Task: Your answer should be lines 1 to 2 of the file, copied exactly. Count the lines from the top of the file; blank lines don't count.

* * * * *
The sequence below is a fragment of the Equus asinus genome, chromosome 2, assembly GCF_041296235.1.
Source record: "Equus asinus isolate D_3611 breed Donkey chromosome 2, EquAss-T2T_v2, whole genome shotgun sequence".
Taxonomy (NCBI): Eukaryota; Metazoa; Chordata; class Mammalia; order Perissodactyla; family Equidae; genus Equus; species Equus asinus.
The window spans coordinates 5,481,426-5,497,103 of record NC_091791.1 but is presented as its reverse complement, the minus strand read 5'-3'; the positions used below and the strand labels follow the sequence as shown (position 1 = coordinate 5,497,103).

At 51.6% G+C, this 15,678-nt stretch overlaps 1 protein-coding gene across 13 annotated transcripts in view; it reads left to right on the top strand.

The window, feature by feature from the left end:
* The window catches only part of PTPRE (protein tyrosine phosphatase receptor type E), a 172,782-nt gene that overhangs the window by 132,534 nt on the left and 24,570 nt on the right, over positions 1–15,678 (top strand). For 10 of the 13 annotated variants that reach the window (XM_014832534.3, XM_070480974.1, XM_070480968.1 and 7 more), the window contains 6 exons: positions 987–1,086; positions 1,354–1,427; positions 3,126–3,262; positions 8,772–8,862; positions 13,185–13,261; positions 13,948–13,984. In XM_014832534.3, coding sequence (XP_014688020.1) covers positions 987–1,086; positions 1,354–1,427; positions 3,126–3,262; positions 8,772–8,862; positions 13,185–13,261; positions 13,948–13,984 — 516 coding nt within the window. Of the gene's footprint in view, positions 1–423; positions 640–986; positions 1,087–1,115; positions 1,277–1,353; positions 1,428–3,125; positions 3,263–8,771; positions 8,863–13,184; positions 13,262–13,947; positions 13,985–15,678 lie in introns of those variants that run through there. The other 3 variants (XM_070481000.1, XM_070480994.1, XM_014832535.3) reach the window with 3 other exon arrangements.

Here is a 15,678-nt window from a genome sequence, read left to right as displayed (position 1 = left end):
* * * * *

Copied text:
The sequence below is a fragment of the Equus asinus genome, chromosome 2, assembly GCF_041296235.1.
Source record: "Equus asinus isolate D_3611 breed Donkey chromosome 2, EquAss-T2T_v2, whole genome shotgun sequence".